The Washington Capitals are easily the best team in the NHL season. With 92 points heading into Tuesday night’s action, no team in the NHL is within 10 points of them in the standings. The Chicago Blackhawks are the closest with 81 points. Leaders in the other two divisions have 75 and 72 points.
Not only are the Capitals blowing away the competition in the NHL this season, they’re on a historic pace as well. Through 58 games, no team in NHL history has won more games than this year’s Capitals. Washington’s 44 wins is one ahead of the 1994-95 Detroit Red Wings.
Even as the Capitals are winning more than any team ever, they’re still a relative steal to see at home when looking at ticket prices on the secondary market. Washington has 11 home games remaining in the regular season at the Verizon Center. Across those games, the average price is $133.85. That includes three games that feature an average below $100 — games against the Toronto Maple Leafs, Carolina Hurricanes and Montreal Canadiens.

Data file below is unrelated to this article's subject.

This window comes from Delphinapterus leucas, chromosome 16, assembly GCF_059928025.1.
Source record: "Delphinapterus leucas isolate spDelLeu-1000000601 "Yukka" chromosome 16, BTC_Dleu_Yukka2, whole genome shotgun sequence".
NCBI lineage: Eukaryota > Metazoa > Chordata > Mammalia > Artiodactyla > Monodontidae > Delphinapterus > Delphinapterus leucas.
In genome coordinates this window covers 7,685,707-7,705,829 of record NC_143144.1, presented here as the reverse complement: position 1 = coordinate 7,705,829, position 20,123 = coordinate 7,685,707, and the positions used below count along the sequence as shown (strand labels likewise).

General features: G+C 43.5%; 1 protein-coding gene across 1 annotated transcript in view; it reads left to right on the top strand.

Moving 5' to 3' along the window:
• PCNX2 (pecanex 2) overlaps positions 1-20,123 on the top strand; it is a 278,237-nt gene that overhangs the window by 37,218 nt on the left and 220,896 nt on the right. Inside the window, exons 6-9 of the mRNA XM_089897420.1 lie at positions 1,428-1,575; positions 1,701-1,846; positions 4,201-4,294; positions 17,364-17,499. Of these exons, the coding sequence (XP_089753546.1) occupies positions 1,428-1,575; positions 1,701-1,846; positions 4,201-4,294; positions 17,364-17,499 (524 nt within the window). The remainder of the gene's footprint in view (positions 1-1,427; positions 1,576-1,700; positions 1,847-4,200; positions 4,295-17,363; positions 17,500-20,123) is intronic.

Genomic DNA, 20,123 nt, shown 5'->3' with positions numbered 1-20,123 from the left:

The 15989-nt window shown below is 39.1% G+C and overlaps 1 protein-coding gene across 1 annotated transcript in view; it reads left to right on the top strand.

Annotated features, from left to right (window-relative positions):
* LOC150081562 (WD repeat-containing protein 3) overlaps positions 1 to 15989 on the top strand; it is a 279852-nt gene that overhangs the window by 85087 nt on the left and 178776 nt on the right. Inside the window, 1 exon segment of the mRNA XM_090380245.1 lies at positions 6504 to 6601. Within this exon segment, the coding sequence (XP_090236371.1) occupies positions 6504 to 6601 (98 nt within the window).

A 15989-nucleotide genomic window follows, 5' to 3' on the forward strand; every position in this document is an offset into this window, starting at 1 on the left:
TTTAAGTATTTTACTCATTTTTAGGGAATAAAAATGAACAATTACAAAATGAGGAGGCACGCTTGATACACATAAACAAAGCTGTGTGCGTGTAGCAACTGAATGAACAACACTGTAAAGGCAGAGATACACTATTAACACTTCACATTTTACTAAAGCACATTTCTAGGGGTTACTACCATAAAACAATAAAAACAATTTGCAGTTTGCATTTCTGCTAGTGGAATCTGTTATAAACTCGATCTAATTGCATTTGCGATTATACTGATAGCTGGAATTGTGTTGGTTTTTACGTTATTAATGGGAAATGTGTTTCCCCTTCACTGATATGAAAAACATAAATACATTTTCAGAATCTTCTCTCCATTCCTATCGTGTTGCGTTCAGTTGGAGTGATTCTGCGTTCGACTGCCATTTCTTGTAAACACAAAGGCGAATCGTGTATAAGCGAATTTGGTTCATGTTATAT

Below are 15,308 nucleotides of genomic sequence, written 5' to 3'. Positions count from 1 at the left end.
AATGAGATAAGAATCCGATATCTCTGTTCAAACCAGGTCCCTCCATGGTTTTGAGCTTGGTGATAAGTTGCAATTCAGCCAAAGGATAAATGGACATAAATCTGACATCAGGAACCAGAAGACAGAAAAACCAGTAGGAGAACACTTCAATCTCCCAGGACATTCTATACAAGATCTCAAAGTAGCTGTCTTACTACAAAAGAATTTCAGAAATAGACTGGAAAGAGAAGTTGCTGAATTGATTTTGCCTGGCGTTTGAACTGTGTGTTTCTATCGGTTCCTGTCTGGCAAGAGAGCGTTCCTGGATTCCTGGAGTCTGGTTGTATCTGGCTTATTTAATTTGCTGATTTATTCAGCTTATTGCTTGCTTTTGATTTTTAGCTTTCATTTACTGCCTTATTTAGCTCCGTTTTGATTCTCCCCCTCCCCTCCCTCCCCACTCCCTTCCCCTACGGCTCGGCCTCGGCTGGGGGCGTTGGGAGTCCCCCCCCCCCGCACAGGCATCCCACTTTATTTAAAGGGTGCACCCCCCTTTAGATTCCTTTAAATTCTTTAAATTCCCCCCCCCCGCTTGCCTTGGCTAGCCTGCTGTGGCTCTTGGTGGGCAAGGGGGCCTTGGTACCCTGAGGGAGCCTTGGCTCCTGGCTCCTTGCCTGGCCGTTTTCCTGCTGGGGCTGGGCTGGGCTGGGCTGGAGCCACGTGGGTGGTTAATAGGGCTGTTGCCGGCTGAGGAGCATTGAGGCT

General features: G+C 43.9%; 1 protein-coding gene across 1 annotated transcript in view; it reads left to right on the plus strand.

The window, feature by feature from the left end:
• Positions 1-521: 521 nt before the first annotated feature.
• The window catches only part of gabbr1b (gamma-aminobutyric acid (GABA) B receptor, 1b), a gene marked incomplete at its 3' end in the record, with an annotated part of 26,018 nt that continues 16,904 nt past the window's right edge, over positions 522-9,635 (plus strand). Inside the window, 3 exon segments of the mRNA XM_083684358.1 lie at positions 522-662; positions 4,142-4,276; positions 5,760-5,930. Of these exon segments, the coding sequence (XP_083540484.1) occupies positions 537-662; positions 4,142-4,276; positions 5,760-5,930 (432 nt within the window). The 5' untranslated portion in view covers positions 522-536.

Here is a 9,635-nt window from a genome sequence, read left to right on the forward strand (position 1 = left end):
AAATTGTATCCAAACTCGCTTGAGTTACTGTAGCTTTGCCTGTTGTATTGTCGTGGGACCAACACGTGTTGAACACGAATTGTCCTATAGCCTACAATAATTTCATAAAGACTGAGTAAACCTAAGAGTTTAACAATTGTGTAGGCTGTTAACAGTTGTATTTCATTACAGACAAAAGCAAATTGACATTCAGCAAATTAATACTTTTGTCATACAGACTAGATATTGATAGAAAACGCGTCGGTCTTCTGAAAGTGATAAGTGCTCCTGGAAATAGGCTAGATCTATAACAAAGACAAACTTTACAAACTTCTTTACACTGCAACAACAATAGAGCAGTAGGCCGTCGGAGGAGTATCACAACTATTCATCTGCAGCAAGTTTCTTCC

Throughout the rest of the regular season, 11 teams have a more expensive home average on the secondary market. Of course, none have performed as well on the ice as the Capitals. The closest team in points to Washington (Chicago) has a $302.07 average price for remaining home games at United Center. The New York Rangers — who sit in second place in the Metro division behind the Capitals with 74 points — lead all teams in average price with a $302.47 average at Madison Square Garden. The next most expensive average comes from the Edmonton Oilers at $190.93 despite being tied for the league-low in points with 50. Edmonton is part of a group of underperforming Canadian teams that still pull relatively expensive tickets on the secondary market this year.
The chart below shows how each team in the NHL compares between the average secondary market price for remaining home games and points thus far in the standings for the 2015-16 regular season. Teams more on the right have more points in the standings this season, while the teams in the lower portion of the chart have the cheapest tickets on the secondary market. All the way to the right and near the bottom, the Washington Capitals are in a value class by themselves.